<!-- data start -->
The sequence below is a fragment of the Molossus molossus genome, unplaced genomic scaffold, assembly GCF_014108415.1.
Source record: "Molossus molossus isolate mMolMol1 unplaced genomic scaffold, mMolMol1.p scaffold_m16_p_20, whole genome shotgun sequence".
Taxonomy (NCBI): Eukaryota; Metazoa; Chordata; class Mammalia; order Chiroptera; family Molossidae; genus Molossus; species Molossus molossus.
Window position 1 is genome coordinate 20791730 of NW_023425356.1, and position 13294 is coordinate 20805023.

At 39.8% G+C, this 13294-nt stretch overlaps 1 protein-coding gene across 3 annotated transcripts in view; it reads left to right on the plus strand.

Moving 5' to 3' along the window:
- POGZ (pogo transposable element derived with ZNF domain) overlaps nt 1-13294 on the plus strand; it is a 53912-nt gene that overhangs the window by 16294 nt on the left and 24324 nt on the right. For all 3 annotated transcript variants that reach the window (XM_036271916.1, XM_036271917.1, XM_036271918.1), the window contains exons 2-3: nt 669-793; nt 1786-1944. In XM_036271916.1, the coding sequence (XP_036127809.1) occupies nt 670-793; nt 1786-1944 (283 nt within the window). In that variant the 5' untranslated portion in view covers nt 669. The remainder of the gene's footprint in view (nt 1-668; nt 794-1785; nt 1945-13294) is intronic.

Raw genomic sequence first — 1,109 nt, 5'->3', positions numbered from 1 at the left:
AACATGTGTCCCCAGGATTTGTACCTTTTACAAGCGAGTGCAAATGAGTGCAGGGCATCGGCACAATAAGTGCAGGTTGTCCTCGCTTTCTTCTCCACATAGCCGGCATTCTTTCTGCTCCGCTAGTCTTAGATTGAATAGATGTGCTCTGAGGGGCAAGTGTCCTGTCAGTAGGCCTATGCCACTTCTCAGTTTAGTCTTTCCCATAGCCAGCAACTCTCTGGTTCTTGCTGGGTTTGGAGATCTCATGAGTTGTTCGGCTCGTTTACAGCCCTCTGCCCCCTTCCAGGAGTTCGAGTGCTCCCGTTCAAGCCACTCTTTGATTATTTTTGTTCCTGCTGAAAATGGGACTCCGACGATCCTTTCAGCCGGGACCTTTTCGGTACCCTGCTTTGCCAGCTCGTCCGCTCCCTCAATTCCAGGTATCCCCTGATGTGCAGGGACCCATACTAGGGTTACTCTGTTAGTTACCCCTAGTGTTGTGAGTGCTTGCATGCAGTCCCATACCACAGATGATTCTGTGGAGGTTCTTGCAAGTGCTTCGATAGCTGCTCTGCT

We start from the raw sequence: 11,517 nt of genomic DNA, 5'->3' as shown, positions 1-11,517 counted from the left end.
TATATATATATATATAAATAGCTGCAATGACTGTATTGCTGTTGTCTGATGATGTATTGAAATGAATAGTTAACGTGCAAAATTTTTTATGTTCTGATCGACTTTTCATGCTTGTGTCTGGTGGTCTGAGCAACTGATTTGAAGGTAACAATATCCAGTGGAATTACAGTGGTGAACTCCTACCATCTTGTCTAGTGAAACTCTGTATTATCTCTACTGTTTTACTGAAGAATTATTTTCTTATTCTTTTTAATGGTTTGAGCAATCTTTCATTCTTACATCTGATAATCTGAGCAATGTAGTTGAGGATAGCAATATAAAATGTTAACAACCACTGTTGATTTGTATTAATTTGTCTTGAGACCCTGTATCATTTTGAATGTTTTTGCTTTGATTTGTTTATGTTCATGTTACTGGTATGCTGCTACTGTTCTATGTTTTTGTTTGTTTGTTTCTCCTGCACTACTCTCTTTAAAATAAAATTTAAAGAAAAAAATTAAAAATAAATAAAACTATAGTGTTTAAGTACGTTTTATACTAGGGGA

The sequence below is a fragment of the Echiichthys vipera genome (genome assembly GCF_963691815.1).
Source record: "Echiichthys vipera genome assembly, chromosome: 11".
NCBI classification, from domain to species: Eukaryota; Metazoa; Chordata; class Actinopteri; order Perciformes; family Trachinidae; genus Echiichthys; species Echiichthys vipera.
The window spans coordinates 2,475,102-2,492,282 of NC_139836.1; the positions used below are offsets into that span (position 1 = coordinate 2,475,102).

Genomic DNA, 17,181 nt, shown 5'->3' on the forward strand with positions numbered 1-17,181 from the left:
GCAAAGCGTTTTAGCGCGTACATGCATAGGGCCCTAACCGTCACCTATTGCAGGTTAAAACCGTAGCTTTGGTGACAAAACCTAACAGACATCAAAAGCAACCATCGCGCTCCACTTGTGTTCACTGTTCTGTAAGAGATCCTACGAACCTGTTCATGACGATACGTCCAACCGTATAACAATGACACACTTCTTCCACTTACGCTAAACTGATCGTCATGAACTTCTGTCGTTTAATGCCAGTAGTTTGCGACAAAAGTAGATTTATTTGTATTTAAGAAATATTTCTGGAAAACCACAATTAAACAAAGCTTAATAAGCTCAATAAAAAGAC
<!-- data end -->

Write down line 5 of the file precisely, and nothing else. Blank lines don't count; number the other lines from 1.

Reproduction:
At 39.8% G+C, this 13294-nt stretch overlaps 1 protein-coding gene across 3 annotated transcripts in view; it reads left to right on the plus strand.